whom are from the University, had
just completed a week's training
session sponsored by the National
Council of Churches and the
Council of Federated Organiza-
tions (COFO), an alliance of civil
rights groups.
But reports from Jackson, Miss.,
indicated that three of the group,
two whites and a Negro, were
missing after paying a $20 speed-
ing fine in nearby Philadelphia
Sunday night.
Begin Search
State and federal officers began
a search for the three missing
volunteer workers.
A spokesman for the COFO said
the organization had been assured
that the FBI had entered the
search. The civil rights group pre-
viously had criticized the FBI on
the grounds that it had not moved
in promptly to investigate.
In Oxford, Ohio, several hun-
dred student members of a second
volunteer class, in training at the
Western College for Women, had
wired their congressmen to help
start a search for the missing vol-
unteers. The FBI has been ordered
to investigate the possibility that
the trio is being detained by people
not law enforcement officers or be-
ing deprived of their civil rights.
Overall aspirations of , both
classes of volunteers include:
1) An all-out effort to mobilize
the Negro community and develop
local leadership and organization
for c o n t i n u i n g registration
2) Establishment of at least 13
"Freedom Schools" to provide
Negroes with basic political edu-
cation unavailable in public
3) Setting up community cen-
ters to provioe further educational
and cultural programs for com-

increases in salary, for additional
faculty and staff members we
need, and for the equipment that
has been lacking."
Regent Eugene B. Power of Ann
Ann Arbor said that "this budget
will help us catch up." Regent
William B. Cudlip of Detroit noted,
"I am happy that the governor
and the Legislature responded
when the economy permitted it."
The budget is divided into three
main sections: the general fund
of $59,031,739; the "expendable
restricted" fund of $53,300,000;
and the auxiliary activities fund
of. $34,945,647.
General Fund
The general fund, which covers
teaching, research, public services,;
student advisory services, business
operations and normal physical
plant maintenance, is up $6,854,-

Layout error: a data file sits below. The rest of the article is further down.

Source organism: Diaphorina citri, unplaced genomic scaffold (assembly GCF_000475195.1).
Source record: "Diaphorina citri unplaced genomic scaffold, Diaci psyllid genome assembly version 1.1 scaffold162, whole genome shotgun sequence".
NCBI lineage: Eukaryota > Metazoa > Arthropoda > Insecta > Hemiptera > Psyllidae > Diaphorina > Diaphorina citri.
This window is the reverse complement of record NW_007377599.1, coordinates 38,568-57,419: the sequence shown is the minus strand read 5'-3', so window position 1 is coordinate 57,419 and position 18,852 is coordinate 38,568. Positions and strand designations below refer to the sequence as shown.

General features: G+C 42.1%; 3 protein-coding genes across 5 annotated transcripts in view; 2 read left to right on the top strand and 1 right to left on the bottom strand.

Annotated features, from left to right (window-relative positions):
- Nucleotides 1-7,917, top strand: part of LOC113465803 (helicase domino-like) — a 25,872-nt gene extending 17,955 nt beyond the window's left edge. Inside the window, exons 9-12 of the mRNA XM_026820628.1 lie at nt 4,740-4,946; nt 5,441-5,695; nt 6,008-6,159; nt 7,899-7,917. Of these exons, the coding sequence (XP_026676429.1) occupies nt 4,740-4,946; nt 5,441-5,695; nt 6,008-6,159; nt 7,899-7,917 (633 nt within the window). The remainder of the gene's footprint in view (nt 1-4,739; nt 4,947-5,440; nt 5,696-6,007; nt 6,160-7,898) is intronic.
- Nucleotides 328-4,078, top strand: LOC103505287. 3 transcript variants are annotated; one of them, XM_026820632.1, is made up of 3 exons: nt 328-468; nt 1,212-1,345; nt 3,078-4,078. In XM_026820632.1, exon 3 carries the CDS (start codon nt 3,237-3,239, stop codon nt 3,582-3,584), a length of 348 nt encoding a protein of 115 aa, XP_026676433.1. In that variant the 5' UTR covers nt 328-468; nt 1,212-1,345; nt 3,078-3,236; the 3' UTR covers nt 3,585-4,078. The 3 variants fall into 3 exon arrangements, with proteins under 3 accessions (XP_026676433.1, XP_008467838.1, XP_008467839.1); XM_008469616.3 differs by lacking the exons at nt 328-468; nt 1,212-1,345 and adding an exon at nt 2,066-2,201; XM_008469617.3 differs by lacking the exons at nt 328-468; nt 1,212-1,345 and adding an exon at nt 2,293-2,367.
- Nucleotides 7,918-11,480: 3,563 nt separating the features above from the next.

484 from last year.
One source of this increase is
the state appropriation of $44,-
086,139, up $5,860,884 from last
year. Another source is an antici-
pated increase of $993,600 in stu-
dent fees, based on an expected
1400-student enrollment gain.
The "expendable restricted"
fund encompasses money desig-
nated by law or other agreement
of presentation to the University
to be spent in a specified manner.
The largest figure in this area is
the estimated $42 million the Uni-
versity expects to receive in grants
and contracts from the federal
government for instruction and
This will be an increase from
the $38 million received .from the
government last year. Gifts and
grants from individuals, corpora-
tions and foundations are expected
to amount to $7 million, while in-
vestment and departmental in-
oome are estimated at $4,300,000.
The third division of the budget,
the auxiliary activities fund, in-
cludes $16,744,000 for University
hospital; $8,364,222 of gross in-
come from the residence halls;
and about $5,100,000 representing
gross operating funds for the
Michigan League, the Michigan
Union, Intercollegiate athletics,
the University Press and Student
Also included in this fund are,
$3,758,300 for mental health ac-'
tivities, of which $3,176,000 is ap-
propriated by the state. This in-
cludes funds for the Neuropsychia-
tric Institute, the Children's Psy-
chiatric Hospital and the Mental
Health Research Institute.
Summer Totals
To Top 14,000

Appointments of a new dean for
the architecture college, an asso-
ciate dean for the literary college
and an associate dean of the
school of social work were ap-
proved by the Regents at their
meeting last Friday.
Prof. Reginald F. Malcolmson
of the Illinois Institute of Tech-
nology architecture department
was named dean of the architec-
ture college, effective Sept. 1. He